Baoh the Visitor (OVA)
Baoh the Visitor (バオー来訪者 Baō Raihōsha) is a single-episode OVA adaptation of the manga series Baoh the Visitor by Hirohiko Araki. It was produced by Studio Pierrot and distributed by Toho and Shōnen Jump Video. The OVA premiered in select theatres on September 16, 1989 and was eventually released to VHS on November 1, 1989. A LaserDisc version was distributed on December 21, 1989.
An English localization of the VHS and LaserDisc were released by AnimEigo on May 24, 1995 and June 6, 1995 respectively. The company followed with a DVD version on February 26, 2002. A Japanese DVD release by Toshiba Digital Frontiers was eventually distributed on April 2, 2003.
|Format||Release Date||Release Date||Release Date|
|Theatrical||September 16, 1989||N/A||N/A|
|VHS||November 1, 1989||May 24, 1995||1999|
|LaserDisc||December 21, 1989||June 6, 1995||N/A|
|DVD||April 2, 2003||February 26, 2002||2003|
The story begins on a running armored train of the Secret Dress Organization. A little girl named Sumire has escaped her cell and is pursued by Sophine, one of Dress' agents. Sumire is a psychic and uses her power to break into a fortified wagon where the containment of Baoh is overseen by Dr. Kasuminome. Sumire then turns a valve, causing a failure of the containment system which reveals a young boy with extraordinary strength and resilience. Sumire and the boy then escape from the train in the ensuing chaos.
Hours later, Sumire and the boy take a rest. The boy named Ikuro reveals that he's amnesiac while Sumire explains her past as an orphan. Suddenly, an assassin from the Dress organization stabs Ikuro from behind. Ikuro and Sumire then flee on a motorbike with the assassin pursuing them. The assassin eventually ambushes Ikuro and inflicts mortal wounds with his combat knife, but Ikuro partially turns into Baoh, heals his wounds and kills the assassin. Meanwhile, Kasuminome demonstrates the potential of Baoh to the sponsors of the Dress organization. Dordo, an elite enforcer of the organization, also shows that bullets to the head and fire can kill the Baoh. Dordo is then deployed with a death squad to hunt down Ikuro.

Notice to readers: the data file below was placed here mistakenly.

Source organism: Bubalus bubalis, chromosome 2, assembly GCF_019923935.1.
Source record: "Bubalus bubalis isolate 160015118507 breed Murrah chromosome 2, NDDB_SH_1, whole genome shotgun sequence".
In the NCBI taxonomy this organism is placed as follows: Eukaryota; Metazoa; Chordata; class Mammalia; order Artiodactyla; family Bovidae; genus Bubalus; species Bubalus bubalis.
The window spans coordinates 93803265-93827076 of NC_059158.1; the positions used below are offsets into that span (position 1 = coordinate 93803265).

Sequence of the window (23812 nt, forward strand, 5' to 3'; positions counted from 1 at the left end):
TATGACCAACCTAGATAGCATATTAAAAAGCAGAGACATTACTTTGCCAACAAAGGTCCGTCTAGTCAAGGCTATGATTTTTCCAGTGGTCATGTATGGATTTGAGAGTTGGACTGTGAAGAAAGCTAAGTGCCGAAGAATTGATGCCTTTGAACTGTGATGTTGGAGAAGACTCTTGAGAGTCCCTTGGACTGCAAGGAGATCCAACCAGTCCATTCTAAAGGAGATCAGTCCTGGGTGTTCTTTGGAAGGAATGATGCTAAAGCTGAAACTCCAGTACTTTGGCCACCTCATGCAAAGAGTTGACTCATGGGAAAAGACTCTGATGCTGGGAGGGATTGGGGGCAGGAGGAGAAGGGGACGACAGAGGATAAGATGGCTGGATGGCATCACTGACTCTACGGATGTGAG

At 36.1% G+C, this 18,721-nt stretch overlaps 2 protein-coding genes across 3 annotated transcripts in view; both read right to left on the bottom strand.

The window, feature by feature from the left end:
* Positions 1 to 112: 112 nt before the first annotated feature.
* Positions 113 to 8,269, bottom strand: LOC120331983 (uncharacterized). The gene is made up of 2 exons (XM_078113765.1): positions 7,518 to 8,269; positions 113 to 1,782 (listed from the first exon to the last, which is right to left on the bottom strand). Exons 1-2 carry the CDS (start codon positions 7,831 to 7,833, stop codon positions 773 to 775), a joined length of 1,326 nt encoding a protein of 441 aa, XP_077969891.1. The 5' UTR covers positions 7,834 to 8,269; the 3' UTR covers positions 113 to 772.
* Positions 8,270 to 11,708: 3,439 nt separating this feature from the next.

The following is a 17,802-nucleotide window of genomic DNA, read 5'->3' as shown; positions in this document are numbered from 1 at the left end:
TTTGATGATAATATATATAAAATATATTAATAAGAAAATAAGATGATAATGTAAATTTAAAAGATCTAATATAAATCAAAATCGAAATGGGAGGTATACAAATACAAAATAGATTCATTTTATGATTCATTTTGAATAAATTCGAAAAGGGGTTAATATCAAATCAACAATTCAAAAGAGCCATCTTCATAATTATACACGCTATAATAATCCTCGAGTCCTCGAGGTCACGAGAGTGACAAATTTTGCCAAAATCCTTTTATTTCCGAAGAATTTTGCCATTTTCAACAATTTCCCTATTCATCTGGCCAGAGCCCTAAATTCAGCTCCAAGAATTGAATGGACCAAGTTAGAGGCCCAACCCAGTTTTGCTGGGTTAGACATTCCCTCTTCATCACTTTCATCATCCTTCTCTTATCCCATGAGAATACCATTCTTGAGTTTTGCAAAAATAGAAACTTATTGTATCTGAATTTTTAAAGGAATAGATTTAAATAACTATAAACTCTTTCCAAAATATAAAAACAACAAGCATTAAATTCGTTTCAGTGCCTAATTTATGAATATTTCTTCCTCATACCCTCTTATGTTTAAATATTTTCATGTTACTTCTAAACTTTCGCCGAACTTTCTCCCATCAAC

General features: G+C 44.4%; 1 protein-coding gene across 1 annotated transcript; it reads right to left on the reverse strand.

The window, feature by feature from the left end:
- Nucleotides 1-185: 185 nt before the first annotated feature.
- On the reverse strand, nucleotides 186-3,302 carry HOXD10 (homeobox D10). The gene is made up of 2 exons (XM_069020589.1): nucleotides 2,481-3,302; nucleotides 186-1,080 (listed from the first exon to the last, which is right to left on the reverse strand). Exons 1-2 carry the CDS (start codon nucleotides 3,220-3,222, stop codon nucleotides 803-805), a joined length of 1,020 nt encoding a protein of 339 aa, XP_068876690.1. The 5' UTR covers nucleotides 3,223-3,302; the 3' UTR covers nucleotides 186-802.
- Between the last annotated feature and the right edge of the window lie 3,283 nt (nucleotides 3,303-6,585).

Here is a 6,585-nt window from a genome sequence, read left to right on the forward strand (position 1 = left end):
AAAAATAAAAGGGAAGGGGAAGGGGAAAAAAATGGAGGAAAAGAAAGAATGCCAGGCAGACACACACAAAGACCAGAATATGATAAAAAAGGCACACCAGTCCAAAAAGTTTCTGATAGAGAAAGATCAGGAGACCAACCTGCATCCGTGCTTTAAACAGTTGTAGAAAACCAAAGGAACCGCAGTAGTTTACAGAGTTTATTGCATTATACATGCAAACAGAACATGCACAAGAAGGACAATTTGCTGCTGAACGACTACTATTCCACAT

Ikuro and Sumire take refuge in an abandoned building. Ikuro remembers a car crash and the subsequent experimentations Kasuminome has performed on him. Sumire senses the death squad coming and a battle ensues. Sumire is knocked out in the struggle but Ikuro fully turns into Baoh and decimates the squad. When Dordo takes Sumire hostage, Baoh uses his stinger hairs to melt Dordo's skin, only to reveal that Dordo is a cyborg whose loss of skin is a minor inconvenience. Fleeing with Sumire, Dordo goads Ikuro to come to Dress' main laboratory to take her back.
Back at the lab, Kasuminome tortures Sumire to lure Ikuro, who can sense her suffering. Ikuro scales a cliff leading to the lab and is ambushed by Dordo on a helicopter who tries to shoot him with an explosive bullet. However, Baoh manifests a new ability and projects an energy field returning to bullet to Dordo, destroying the helicopter and killing the agent. Baoh enters the lab but a psychic on Dress' orders confronts him. Walken is a powerful psychic but Baoh eventually throws a sharp arm-blade into his skull, taking him out. Desperate, Kasuminome engages the self-destruction of the building.